COS’s 50 Things From America Project

Each spring when we head to Milan, there are two must-see stops on our agenda that aren’t strictly part of the furniture fair circuit. The first is lunch at the no-frills Latteria, where we gorge ourselves on raw artichokes and lemony pasta with chili peppers. The second is the COS flagship on Corso Venezia, where we’ve been known to spend hours stocking up on the kind of simple, directional wardrobe staples that are the London-based brand’s bread and butter. For years, COS has been the secret weapon of pretty much every design-world tastemaker we know, and it’s become an excellent source as well for keeping up with what’s new in art and design, what with its print magazine from the people behind Fantastic Man and its blog highlighting work by talents like Chen Chen & Kai Williams, Charlie Schuck, and Julian Renault.

When we heard COS was finally coming to America — stores in New York and L.A. are forthcoming this fall, and an e-commerce site is already up and running — we were thrilled. To celebrate the launch in its inimitable fashion, COS recently launched a project called “50 Things: A Collection of Things We Love From America,” which includes a mix of Sight Unseen regulars (Bec Brittain, Doug Johnston), amazing new discoveries (we’re obsessing over Utah’s Daniel Everett), and odes to some of the country’s most beautiful examples of architecture and natural phenomena. We’ve selected eight of our favorites from the project below, and COS will be rolling out more of America’s best over the next month. To keep up with the project and to hear about upcoming discounts, new collections, and store openings, sign up for COS’s newsletter (you’ll get a code for 25% off through June 20) and follow the brand on Instagram and Facebook.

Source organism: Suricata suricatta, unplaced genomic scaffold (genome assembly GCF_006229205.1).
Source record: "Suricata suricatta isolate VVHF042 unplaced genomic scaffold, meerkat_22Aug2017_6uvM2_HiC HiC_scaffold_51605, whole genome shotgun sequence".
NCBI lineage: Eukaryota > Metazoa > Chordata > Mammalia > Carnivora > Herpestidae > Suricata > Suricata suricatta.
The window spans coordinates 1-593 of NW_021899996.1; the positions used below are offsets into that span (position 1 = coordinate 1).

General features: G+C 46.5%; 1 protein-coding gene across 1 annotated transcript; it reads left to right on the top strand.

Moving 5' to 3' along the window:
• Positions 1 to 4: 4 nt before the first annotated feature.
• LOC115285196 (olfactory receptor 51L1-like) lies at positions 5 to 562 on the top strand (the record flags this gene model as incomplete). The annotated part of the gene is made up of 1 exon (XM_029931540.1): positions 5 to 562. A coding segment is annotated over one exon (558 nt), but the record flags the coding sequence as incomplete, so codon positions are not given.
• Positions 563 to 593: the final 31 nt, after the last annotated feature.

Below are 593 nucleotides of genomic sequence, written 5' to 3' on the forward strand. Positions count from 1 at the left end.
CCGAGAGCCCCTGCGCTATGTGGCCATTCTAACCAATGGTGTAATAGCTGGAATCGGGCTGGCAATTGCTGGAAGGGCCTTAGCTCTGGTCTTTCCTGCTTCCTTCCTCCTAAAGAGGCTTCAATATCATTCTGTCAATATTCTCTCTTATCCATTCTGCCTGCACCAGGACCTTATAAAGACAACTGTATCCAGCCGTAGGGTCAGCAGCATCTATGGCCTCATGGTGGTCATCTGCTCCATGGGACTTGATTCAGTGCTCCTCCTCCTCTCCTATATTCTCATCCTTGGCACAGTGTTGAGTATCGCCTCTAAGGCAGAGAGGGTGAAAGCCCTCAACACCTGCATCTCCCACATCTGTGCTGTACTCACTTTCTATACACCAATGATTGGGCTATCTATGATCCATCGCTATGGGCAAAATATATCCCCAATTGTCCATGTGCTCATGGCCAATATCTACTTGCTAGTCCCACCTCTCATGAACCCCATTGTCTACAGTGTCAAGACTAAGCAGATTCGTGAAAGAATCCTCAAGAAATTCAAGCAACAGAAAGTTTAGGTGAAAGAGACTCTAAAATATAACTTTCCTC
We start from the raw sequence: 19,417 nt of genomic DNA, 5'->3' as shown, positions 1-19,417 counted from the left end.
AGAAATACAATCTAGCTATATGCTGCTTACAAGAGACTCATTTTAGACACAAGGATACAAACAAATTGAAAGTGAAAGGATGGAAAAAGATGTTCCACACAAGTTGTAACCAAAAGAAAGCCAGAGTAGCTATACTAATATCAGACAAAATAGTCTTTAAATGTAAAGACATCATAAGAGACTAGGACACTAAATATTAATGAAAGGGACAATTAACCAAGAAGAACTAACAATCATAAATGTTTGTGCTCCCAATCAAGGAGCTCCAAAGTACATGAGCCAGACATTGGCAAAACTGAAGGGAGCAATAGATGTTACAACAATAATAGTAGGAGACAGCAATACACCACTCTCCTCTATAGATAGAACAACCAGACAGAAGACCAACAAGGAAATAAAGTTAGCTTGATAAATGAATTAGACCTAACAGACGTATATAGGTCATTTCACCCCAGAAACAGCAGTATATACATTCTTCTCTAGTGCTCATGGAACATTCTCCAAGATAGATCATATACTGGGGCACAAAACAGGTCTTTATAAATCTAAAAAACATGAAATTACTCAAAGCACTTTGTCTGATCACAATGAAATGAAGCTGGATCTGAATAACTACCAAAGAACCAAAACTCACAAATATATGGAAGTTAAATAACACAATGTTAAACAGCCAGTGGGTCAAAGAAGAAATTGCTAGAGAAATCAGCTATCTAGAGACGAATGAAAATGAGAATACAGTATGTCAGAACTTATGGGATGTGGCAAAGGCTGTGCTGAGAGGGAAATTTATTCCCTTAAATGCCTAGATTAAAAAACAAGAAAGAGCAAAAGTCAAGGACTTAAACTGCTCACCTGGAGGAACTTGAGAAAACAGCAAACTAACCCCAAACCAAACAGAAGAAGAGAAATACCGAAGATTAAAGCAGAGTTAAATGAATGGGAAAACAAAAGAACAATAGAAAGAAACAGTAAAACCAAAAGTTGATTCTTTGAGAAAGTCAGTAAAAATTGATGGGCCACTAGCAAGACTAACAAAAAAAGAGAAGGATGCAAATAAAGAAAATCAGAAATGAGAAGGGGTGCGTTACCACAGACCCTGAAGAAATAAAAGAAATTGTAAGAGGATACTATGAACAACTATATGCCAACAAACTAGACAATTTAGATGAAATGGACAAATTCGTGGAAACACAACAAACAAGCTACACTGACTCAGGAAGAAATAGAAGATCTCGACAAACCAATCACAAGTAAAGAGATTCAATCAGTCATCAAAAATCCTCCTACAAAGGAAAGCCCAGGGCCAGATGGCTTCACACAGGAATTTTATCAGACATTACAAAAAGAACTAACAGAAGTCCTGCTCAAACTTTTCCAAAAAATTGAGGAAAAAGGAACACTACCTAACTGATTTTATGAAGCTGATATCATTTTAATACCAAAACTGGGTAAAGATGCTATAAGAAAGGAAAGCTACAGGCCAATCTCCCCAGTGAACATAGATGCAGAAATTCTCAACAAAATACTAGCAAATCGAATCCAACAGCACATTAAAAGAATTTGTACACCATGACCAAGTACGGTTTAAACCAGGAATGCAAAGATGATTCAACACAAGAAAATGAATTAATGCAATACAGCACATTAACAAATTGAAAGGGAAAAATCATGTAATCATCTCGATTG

Bec Brittain, New York


“Designer Bec Brittain draws upon her background in architecture and philosophy to create sculptural lighting. Using LEDs and brass hardware, her modular designs can be reconfigured in a myriad of different ways.”

Brittain made a big splash this spring with new lights that debuted at ICFF and Matter, but we’ve been longtime fans. We visited her studio for the first time in 2009, before she became a fixture of the New York design scene — and before she even knew she wanted to start a lighting brand — and again last month, when we profiled her brand-new workspace and creative essentials.

Nick Van Woert, Nevada

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“Raised in Reno, Nevada, multimedia artist Nick van Woert found inspiration in Yosemite Valley, seeing earthy landscapes contrasted against the textures of modern life: hair gel, cat litter, and chlorine. His practice combines historical material with disposable goods, examining our cultural fabric.”

Like Brittain, Van Woert has also received the studio-visit treatment from Sight Unseen. And my, what a studio it was, housed in an impossibly lofty warehouse space in Greenpoint, Brooklyn, containing not only a metal workshop but tons of room for Van Woert to perform crazy experiments with said disposable materials (aquarium rocks and urethane, the day we visited).

Clothespin, Vermont


“Simple yet ubiquitous, the spring-type clothespin was invented in Springfield, Vermont. The perfect tool for laundry, it now also plays a small but crucial role in manufacturing guitars, and other stringed instruments.”